In terms of care provision, the Nuffield Foundation researchers were particularly taken by the emphasis on preventive care in the Japanese system. Efforts to prevent elderly people from falling into loneliness and isolation and to encourage activities that reduce the number of elderly who become frail or bedridden were especially noted.
Foreign journalists like to present Japan as a society with so many isolated individuals that what have been styled “rent-a-friend” agencies are a growth sector. Their articles portray a society where many elderly die alone and remain undiscovered for days, weeks, or even months.
In point of fact, both issues are of serious concern in Britain, as are other concerns that are often portrayed as peculiarly Japanese. Although not explicitly covered in the Nuffield Foundation report, loneliness in general and among the elderly in particular, is so much a problem in Britain that Prime Minister Theresa May created a Cabinet-level post in January of this year and appointed what the press called a “Minister of Loneliness.”
Overall, more people live alone in the United States and the United Kingdom, and the probability of dying alone there is higher. While companies that clean up after people who die alone and the body decomposes have been presented as a phenomenon peculiar to Japan, similar companies in fact exist in the U.S. and the U.K., but under the name forensic cleaning.
The Nuffield Foundation was also impressed with Japan’s mix of public, private for-profit, and private non-profit health care providers, all of whom receive the same fees for the same services. The report determined that the mix gives the Japanese system an advantage over monolithic public systems as it explained:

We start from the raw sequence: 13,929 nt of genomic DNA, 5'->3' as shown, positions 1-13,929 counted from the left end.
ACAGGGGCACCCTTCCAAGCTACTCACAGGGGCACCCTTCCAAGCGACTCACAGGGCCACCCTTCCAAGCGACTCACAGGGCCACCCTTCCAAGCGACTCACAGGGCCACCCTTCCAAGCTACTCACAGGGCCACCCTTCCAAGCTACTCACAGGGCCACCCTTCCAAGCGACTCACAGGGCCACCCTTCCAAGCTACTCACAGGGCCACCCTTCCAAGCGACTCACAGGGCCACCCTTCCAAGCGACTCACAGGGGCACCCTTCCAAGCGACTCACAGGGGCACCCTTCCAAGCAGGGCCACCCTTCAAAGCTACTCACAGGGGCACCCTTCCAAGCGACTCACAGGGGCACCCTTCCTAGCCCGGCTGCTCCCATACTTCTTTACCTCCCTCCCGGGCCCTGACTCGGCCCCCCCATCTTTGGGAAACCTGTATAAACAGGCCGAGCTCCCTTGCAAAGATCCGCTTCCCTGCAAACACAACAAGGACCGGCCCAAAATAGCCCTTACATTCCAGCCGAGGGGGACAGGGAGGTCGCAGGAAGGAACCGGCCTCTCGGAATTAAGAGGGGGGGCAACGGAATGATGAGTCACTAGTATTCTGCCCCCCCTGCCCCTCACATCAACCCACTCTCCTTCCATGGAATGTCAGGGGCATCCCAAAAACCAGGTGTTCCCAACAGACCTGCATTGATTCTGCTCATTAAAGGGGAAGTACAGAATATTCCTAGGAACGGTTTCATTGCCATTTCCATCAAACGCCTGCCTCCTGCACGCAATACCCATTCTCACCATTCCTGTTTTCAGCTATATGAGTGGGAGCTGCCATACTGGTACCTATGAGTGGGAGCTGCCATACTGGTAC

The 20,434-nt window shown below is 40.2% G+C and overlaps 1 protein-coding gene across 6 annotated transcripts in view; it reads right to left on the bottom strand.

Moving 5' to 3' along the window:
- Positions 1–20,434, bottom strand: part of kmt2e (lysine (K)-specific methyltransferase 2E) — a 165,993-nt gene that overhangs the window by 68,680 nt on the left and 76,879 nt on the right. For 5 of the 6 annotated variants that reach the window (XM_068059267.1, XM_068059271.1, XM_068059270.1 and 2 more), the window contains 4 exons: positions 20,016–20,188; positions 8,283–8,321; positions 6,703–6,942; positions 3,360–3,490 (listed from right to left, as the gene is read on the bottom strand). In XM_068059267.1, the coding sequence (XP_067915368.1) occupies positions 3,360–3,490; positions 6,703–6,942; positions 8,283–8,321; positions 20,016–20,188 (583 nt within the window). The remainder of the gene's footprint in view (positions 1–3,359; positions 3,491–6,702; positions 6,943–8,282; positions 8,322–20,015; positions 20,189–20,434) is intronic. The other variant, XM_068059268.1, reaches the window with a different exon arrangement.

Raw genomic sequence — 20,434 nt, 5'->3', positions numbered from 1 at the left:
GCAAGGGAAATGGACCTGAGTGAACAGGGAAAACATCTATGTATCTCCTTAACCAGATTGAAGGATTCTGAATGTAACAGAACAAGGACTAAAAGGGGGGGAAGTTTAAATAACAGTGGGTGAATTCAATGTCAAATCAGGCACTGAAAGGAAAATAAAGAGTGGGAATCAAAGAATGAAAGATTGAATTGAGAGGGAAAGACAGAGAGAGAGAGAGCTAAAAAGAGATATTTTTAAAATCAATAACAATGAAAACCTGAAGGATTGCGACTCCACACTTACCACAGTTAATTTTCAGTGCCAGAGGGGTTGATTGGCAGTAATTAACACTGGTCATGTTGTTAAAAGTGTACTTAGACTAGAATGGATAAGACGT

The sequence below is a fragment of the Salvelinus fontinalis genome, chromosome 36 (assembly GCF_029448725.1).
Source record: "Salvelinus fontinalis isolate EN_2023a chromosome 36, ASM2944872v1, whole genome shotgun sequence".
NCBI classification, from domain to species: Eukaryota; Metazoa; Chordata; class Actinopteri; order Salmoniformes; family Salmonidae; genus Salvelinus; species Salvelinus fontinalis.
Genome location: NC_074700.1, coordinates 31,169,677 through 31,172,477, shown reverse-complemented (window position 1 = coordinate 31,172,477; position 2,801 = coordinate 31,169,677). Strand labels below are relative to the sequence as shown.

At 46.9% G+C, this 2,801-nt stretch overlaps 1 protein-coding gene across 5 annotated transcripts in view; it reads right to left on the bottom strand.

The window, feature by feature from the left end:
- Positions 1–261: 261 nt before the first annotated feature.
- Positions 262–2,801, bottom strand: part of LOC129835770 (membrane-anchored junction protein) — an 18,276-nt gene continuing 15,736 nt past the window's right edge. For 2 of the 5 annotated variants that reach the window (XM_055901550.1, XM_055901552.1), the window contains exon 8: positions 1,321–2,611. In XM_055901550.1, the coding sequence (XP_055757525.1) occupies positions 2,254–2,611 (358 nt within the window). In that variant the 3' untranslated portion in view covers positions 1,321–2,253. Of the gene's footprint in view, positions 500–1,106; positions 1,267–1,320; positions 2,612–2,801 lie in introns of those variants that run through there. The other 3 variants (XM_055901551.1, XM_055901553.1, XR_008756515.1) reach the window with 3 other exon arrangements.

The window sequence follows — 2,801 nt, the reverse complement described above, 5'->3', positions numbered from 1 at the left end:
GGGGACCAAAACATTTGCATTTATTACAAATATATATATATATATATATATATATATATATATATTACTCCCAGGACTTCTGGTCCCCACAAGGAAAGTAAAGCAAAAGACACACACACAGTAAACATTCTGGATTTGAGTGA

The great variety of providers in Japan has allowed flexibility, avoided straining government managerial resources and encouraged competition. Competition in turn brings efficiency, innovation, and quality control.
The report added:
[Japan’s] national government can analyze system performance and local governments oversee provision of services rather easily. Unlike simply subsidizing or encouraging private services, the Japanese government can guide the program in the interests of national coverage, equity and fairness, high quality and — particularly — efficiency. And, as has long been evident in Japan’s health care field, a strong public role is crucial for holding down expenditures.
What Nuffield Foundation Found Worrisome
Given its concern with finding a model for improving the English system, the Nuffield Foundation did not stress problems within the Japanese scheme. The problems it did take up were not-Japan specific, including cost control and the supply of geriatric care workers.